Continuous function on intervals

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Homework Statement


f:(0,1]->R be a continuous function. Is it possible that f does not have an absolute min or max. Give counter examples


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The Attempt at a Solution


Since f is partially bounded, if I break the interval down into smaller sub intervals, each will have an abs min and max. So I will have at least one of the extremes.
 

Answers and Replies

  • #2
Dick
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The problem says 'give counterexamples'. Do that. They aren't hard to find.
 
  • #3
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"if I break the interval down into smaller sub intervals, each will have an abs min and max."

If you break the interval into a union smaller intervals, you will always have one interval of the form (0, a) where a is some real in (0,1]. What is the difference between [0,1] and (0,1]? Does a continuous function on [0,1] attain a min/max?

Think of some functions on (0,1] that may not have a min or max (you might want to think of f(x) as x approaches 0)
 
  • #4
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How about f(x) = 1 if x=1 and f(x) = 1/(x-1) if x Not= 1. Then as x->0 , f(x) is increasing and as x-> 1, f(x) is decreasing. Since it is 1 at one, it is not the minimum.
 
  • #5
Dick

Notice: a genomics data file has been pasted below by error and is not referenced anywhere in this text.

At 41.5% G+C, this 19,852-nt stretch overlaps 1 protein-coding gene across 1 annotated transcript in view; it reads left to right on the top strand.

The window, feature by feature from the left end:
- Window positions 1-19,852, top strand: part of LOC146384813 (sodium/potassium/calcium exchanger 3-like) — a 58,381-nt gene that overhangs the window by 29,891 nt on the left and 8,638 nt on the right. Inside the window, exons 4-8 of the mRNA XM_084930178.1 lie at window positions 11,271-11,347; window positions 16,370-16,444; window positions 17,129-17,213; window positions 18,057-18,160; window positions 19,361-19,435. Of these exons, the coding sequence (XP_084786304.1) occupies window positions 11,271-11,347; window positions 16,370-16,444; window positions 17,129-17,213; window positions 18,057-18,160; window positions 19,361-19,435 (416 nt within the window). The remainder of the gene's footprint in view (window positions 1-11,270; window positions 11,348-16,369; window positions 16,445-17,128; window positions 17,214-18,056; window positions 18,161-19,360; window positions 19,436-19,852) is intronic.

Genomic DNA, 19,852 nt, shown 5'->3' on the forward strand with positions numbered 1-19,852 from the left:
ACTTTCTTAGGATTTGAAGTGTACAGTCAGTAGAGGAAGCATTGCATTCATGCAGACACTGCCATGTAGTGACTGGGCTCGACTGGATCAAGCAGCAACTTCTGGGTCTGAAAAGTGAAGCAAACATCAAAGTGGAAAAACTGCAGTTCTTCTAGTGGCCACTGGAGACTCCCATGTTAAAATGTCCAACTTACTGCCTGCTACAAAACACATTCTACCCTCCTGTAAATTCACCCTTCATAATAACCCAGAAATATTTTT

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That f is also not continuous on (0,1]. Keep it simple. How about f(x)=1/x?
 
  • #6
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Then f has an abs min at x=1. even though it is continuous
 
  • #7
Dick
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Then f has an abs min at x=1. even though it is continuous

Oh, I thought you wanted no max or no min. You want neither max NOR min. How about a function that oscillates with increasing increasing frequency and magnitude as x->0? Can you give an example of one of those?
 
  • #8
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How about sin(1/x)/x. But I don't think it is continuous because of the sharp peaks. Is it a form of sin function?
 
  • #9
Dick
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How about sin(1/x)/x. But I don't think it is continuous because of the sharp peaks. Is it a form of sin function?

That's perfect. It's continuous on (0,1]. The only place it has a problem is at x=0. But x=0 is not in (0,1].
 
  • #10
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Thank you. You seem to have a way of making it happen!
 

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